A scientist, a fashion editor, a former first lady and the richest man on the planet walk into a room. This is not the start of a joke, but in fact the premise surrounding the National Portrait Gallery’s recent American Portrait Gala.
The biennial event, in its third iteration, was established by Wayne and Catherine Reynolds as a way to honor important Americans for their contributions to the country’s consciousness and ultimately, its progress. As host of the program Gayle King summed it up “[NPG] doesn’t just want a bunch of old, dead, white men … it’s people in the middle of their careers who are still thriving, that are still going, that are still changing lives.”
This year’s honorees for the “Portrait of a Nation” prize included Amazon founder Jeff Bezos, Nobel Prize laureate Frances Arnold, Vogue Editor-in-Chief Anna Wintour, Rock’n’Roll Hall of Famers Earth, Wind & Fire, former PepsiCo CEO Indra Nooyi and “Hamilton” playwright Lin-Manuel Miranda. Each of these individuals chose an artist to complete their portrait to be enshrined on the walls of the National Portrait Gallery. The event serves as a celebratory kick off and unveiling of the commissioned works. NPG Director Kim Sajet explained that the event’s relevance was twofold in that the Gallery is simultaneously spreading the word to patrons and the art community that it collects images of living people by contemporary artists.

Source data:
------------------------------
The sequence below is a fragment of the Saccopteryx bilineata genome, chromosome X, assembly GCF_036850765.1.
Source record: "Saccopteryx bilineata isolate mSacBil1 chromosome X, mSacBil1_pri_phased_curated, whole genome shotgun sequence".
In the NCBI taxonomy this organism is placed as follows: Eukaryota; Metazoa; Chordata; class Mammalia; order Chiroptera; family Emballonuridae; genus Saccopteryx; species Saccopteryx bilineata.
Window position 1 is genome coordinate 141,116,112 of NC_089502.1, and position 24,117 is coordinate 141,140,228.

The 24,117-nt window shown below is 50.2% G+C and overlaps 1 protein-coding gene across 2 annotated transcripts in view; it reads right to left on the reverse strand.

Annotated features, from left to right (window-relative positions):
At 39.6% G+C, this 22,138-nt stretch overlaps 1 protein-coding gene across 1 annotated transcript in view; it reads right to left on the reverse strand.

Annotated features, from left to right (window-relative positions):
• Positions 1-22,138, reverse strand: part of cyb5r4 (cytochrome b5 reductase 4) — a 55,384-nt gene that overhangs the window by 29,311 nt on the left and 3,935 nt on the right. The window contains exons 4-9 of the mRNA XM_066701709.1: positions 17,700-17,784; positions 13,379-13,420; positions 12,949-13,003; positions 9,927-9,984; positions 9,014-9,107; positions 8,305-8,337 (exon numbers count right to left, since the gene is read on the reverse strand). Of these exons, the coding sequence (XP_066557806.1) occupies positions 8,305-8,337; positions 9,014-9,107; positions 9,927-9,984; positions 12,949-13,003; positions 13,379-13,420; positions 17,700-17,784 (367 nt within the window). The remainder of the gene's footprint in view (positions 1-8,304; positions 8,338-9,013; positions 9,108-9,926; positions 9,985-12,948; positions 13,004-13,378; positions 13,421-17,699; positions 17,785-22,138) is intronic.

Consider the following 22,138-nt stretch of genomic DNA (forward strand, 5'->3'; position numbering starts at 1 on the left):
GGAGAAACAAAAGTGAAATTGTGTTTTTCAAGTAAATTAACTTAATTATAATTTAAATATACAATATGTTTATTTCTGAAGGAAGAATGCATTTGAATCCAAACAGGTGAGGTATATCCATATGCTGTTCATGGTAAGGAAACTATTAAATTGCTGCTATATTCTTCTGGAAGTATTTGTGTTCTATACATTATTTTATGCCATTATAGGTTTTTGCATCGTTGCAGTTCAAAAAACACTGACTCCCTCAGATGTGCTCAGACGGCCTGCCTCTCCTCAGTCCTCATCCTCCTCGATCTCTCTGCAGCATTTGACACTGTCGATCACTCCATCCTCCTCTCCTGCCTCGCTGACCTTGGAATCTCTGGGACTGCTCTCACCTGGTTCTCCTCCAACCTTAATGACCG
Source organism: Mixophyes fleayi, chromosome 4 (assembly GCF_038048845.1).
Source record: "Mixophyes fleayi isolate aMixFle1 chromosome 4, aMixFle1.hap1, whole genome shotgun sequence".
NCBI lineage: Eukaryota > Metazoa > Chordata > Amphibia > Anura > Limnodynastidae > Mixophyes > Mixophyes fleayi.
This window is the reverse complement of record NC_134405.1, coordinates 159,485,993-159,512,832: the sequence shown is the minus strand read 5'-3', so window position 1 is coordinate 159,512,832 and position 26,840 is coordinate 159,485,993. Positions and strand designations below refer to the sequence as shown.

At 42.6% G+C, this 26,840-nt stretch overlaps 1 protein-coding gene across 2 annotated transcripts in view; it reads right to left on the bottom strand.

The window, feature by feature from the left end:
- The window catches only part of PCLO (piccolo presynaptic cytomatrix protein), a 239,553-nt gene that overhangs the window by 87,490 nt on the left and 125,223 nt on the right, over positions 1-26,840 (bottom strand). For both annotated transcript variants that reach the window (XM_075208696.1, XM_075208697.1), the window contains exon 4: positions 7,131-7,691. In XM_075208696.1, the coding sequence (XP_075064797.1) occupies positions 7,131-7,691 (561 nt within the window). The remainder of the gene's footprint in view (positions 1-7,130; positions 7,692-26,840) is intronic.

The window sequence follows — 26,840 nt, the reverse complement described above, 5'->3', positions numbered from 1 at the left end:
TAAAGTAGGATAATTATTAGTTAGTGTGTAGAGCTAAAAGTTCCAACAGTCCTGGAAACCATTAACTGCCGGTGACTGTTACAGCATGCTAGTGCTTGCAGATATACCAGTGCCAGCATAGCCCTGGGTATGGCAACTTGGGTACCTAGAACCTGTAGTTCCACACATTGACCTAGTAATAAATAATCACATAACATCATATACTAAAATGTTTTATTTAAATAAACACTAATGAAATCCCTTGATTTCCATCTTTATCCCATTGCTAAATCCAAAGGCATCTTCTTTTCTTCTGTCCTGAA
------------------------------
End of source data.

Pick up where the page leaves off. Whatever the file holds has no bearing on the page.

An Abundance of Art
When one binder full of artists’ work didn’t sway Jeff Bezos, the Amazon founder requested another. On choosing Robert McCurdy, Bezos said he hoped to be portrayed hyper-realistically. “I wanted someone who would paint me with every flaw, every imperfection, every piece of scar tissue,” said Bezos.
“Her tenacity, creativity, and resilience have inspired generations of women to believe that they can not only build something, they can keep it, and they can do it all looking fly as hell,” said Corden, during his presentation speech dedicated to Wintour.
“To be an immigrant of color … [and to be] a woman included in the Portrait Gallery really says that we are a country where people make a positive impact and we celebrate them. It doesn’t matter your background, color or ethnicity,” said Nooyi.
The evening’s lead designer, Prabal Gurung, created custom gowns for chairwomen Randi Charno Levine, Kristin Cecchi and Susanna Quinn. “If you look at them, no one gown, like the person, looks the same. My job is to make the most beautiful clothes as possible… but at the same time, I have to make sure the person who’s wearing them feels comfortable,” said Gurung when asked about his creative process.
Photos by Tony Powell, Paul Morigi/AP, Joy Asico/AP and Ryan Kobane.